Fall events address Truth and Reconciliation
A message from the Faculty of Arts and the Waterloo Aboriginal Education Centre.
On behalf of many collaborators dedicated to Truth and Reconciliation Response Projects, the Faculty of Arts and Waterloo Aboriginal Education Centre are delighted to announce two major events that will take place this fall: The Mush Hole Project and Integrating Knowledges Summit. Programming is free and open for faculty, staff, students, and community participation. We encourage instructors to keep the events in mind as you create your course syllabi. Save the dates!
Mush Hole Project
September 16, 17, and 18, 2016
Woodland Cultural Centre, Brantford
(Bus transportation from the University of Waterloo will be available and free of charge)
The Mush Hole Project is an immersive, site specific art and performance installation that engages with the site of Canada's first residential school. It will become a space in which Indigenous and non-Indigenous artists, researchers, and the public can meet and 1) acknowledge the residential school legacy, 2) challenge the concepts of "truth" and "reconciliation," and 3) practice interdisciplinary art and performative methods of decolonization.
This project responds to the Truth and Reconciliation Commission's (TRC) Calls to Action. It aims to preserve, query, and reveal the complex personal, political, and public narratives around Canada's residential school system, specifically the Mohawk Institute Indian Residential School (at the Woodland Cultural Centre).
Integrating Knowledges Summit
October 14, 15, and 16, 2016
Waterloo Aboriginal Education Centre and University of Waterloo
The objective of the Summit is to materialize the research and practices of "truth" and "reconciliation" with a focus on collaborative education, pedagogical histories, and methods of decolonization. A direct response to the TRC's Calls to Action, the Summit promises an intercultural calling-in of researchers, scholars, social justice advocates, elders, intergenerational survivors, artists, knowledge keepers, cultural and multidisciplinary practitioners and performers, educators, and students, among others to reflect on the consequences that emerged from the residential school legacy and the impact on educational paradigms.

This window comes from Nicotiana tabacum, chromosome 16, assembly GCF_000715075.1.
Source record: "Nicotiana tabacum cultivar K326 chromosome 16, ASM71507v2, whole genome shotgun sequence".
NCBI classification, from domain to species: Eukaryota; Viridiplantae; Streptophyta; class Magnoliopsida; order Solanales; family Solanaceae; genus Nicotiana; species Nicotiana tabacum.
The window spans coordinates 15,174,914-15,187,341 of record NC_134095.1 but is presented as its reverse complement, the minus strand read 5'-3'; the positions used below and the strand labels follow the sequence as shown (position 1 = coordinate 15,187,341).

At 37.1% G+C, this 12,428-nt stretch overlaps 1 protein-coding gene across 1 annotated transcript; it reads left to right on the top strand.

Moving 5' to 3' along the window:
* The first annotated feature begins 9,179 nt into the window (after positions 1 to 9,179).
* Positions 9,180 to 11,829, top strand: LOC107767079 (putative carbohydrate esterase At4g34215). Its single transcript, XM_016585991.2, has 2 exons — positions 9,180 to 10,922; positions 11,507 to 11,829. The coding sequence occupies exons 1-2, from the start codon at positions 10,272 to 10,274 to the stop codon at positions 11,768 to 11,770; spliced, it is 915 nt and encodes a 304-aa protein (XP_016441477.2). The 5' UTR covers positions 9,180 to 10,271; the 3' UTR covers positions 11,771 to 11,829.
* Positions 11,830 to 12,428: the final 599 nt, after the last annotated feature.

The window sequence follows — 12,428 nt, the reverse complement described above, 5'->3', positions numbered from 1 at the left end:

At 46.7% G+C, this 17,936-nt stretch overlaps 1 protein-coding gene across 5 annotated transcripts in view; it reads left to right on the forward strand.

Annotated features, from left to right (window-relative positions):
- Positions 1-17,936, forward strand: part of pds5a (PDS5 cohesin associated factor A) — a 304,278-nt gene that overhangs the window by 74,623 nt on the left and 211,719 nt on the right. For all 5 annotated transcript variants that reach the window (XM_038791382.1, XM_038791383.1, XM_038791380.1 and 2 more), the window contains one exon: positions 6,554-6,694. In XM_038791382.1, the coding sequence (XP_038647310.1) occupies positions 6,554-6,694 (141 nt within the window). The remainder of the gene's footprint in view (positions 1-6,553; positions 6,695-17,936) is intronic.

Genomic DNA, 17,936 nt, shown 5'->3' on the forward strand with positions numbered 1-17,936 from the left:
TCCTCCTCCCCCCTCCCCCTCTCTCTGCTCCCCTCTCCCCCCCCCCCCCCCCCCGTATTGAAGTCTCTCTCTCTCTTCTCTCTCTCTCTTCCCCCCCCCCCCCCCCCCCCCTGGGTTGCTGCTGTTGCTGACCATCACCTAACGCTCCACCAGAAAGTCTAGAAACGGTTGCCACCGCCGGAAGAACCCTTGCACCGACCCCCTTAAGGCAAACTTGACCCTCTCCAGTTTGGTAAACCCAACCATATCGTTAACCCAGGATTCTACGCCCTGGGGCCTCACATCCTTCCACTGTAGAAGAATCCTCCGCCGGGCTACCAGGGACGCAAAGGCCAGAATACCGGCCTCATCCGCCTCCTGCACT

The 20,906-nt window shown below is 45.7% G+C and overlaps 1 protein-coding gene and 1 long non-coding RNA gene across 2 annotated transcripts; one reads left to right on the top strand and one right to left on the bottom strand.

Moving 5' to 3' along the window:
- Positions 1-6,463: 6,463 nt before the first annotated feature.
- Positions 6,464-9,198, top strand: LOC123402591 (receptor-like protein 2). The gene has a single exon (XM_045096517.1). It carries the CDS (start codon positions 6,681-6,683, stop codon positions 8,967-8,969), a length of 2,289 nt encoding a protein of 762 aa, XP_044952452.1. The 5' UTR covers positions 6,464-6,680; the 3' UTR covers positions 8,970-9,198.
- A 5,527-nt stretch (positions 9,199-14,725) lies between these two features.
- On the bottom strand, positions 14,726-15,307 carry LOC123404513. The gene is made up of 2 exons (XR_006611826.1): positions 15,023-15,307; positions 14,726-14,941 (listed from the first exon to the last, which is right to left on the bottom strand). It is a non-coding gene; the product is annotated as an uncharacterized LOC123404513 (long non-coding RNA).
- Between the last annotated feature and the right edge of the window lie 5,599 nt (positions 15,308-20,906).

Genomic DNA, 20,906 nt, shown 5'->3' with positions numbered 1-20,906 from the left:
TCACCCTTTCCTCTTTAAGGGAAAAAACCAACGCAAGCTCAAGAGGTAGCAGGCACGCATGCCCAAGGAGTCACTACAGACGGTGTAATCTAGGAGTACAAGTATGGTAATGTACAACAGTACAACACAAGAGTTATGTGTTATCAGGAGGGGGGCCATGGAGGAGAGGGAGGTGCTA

Events include keynote speaker Dr. Cindy Blackstock, a performance workshop, Circle Discussions, a Six Nations and Waterloo Region Youth Workshop, TRC Reading Challenge, Mini Ode Kwewak N'gamowak (Good Hearted Women Singers), the Blue Sky Singers, and more.
Information about the events can be found on the Truth and Reconciliation Response Projects website with ongoing updates as programming details become available.
These projects are funded by SSHRC Connection Grant, Ontario Arts Council, Robert Harding Humanities and Social Sciences Award, Canadian Heritage, University of Waterloo, among many other generous organizations and individuals. View the growing list of contributors and collaborators.
Campus digital asset management service now available
A message from Information Systems & Technology
IST is pleased to announce the launch of Waterloo Photos, a browser based Digital Asset Management (DAM) system that has been configured to support the needs of our campus community with respect to storing, sorting, and sharing digital assets, specifically image files.
Users are organized within the system by organizational unit, or ‘org unit’. New users can request an organizational unit be created for their area, which would permit an approved number of admin and regular users access to store, organize, and easily share assets among org unit members, with other authenticated Waterloo Photos users, or with external campus partners.
Assets stored within the system are available to authenticated Waterloo Photos users only (depending on user/org unit permissions). General or public browsing and access to assets is not yet available. Requests for assistance locating assets designated for campus use can be submitted.
More information about this service is available on the IST website.
Reminder: there's still time to fill out UWSA's co-op survey
The University of Waterloo Staff Association (UWSA) co-op survey is live until Friday, August 19.
The intent of the survey is to gather information to give the UWSA working group on co-op hiring a better understanding of how University employers hire and work with co-op students.
There are a total of 14 questions on 6 pages and it is estimated that the survey should take no more than 10 minutes to complete. Anyone who supervises Waterloo co-op students is invited to participate.
All responses are confidential.
The UWSA Co-op Working Group plans to provide a report to the UWSA board this fall 2016. Pending approval of the board that report will be forwarded to the Staff Relations Committee for their consideration. A summary of the results will be posted on the UWSA web site.